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9 thoughts on “Treasure in the Archives

  1. Dos the niversity make these treasures visible or do you have to have special access to see them as you did? As you say there will be plenty of similar treasures in other academic institutions around the country so you’ve got me wondering what might be at my nearest university and how could I find out. I’d love to see original manuscripts by some of our esteemed writers – I saw one from Charlotte. Bronte one at the British Museum and marvelled at how tiny her handwriting was.

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    • There should be an online catalogue of what each university knows they have, but as our head of special collections said, most places have more items that they haven’t yet got round to assessing than those they have. There is also the question of whether or not the general public have access to those catalogues which I suspect will vary from institution to institution. Our special collections puts on regular exhibitions which are accessible to the public – if they know about them and where to find them. They could be much better advertised. We also borrow relevant material for our temporary exhibitions in the gallery. Last summer, when we had an exhibition of portraits of patrons and poets contemporary with Shakespeare, we ‘purloined’ their copy of the First Folio. I just used to go and stand and drool! I would try going onto your university website and seeing what information is readily available.

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  2. My partner works at Bristol University where they have the Penguin archive. I once went there as part of a press opne day when I was working in magazines. For me, as an ex-bookseller as well as a books reviews editor, it was an anorak’s delight! I also remember a guided tour at the British Library which was annouced over the PA as I was having lunch with a freind. We forewent pudding and were rewarded with a memorable and fascinating afternoon. Must do it again.

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    • For one wonderful moment my brain chose to overlook the capital P on Penguin and I had visions of all visitors to Bristol being required to bring fish with them in order to gain acesss. But I can understand the delight at seeing that. Do they have the Puffin archive as well? I like the fact that the British Library have tours although I suppose that it is easier for them to do that, given that they have the more ‘regular’ type of visitor, than it would be for a university.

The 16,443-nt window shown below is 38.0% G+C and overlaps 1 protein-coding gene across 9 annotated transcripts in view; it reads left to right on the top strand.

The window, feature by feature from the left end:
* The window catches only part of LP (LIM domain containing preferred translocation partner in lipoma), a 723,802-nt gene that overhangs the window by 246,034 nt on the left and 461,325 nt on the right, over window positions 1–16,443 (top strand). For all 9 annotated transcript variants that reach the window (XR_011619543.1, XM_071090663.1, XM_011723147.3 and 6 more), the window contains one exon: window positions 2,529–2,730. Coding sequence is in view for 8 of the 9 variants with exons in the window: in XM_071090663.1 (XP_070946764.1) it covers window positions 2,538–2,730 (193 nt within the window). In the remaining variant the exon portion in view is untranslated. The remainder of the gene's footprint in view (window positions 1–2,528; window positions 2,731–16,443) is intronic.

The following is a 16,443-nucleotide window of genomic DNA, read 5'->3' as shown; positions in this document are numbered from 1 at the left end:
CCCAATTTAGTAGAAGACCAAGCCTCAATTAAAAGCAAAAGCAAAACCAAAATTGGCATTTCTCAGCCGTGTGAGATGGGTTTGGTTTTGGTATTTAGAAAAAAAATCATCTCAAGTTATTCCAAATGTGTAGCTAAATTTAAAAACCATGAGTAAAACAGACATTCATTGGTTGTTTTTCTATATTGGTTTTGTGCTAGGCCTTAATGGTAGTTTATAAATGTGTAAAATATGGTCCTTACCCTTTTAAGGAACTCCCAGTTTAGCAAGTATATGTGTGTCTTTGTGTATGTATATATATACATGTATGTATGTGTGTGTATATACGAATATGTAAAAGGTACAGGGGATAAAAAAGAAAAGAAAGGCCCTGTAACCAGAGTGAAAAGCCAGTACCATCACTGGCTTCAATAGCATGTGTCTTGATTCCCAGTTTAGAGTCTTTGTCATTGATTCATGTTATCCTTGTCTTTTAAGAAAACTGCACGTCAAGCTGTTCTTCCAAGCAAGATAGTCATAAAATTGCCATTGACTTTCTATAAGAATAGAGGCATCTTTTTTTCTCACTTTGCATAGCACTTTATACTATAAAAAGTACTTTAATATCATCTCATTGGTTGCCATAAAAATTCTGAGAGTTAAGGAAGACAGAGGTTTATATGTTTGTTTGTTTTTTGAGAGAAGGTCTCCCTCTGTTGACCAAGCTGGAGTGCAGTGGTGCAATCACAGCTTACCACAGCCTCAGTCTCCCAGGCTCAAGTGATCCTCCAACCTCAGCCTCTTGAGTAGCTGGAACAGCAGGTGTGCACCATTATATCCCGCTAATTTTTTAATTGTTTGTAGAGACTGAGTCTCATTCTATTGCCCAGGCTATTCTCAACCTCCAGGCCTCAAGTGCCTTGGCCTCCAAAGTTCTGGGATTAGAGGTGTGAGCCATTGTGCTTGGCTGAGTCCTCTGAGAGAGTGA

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  3. I am lucky enough to work in archives, and I got my start as a student in university and college archives. It was seeing a letter from Woodrow Wilson that suddenly made the history I was studying seem much more real. I’ve never seen anything older than the 17th century in the archives where I’ve worked. But I remember in the library at Hatfield, seeing document signed by Elizabeth and Mary and the Cecils, and wanting (despite the rules & my training) to touch them.

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    • Yes, it’s that driving urge to feel that you are touching something that was held by people who otherwise might seem almost fictional. If I can hold something they held then they must have been real.

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  4. I’d like to see an 18th century broadside satire that wasn’t deemed good enough to be put on microfiche and so has been lost.
    One time at the Folger Library in Washington, D.C. I ordered a copy of an 18th-century broadside satire and when I started reading it, I found marginal notes by Southey, the poet Byron made so much fun of. His marginal notes were reasonably intelligent, as I recall.
    Incidentally, Connie Willis has a new story about this in the most recent edition of Asimov’s magazine–it’s called “I Met a Traveller from an Antique Land.”

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    • Jeanne, you make a terrifying point about the amount of material that has been lost. However, much these archives hold there must be so much more that has simply been destroyed. The incident with the Southey notes is reassuring to those of us who like to marginalia while we’re reading. Someday it might have a real interest value!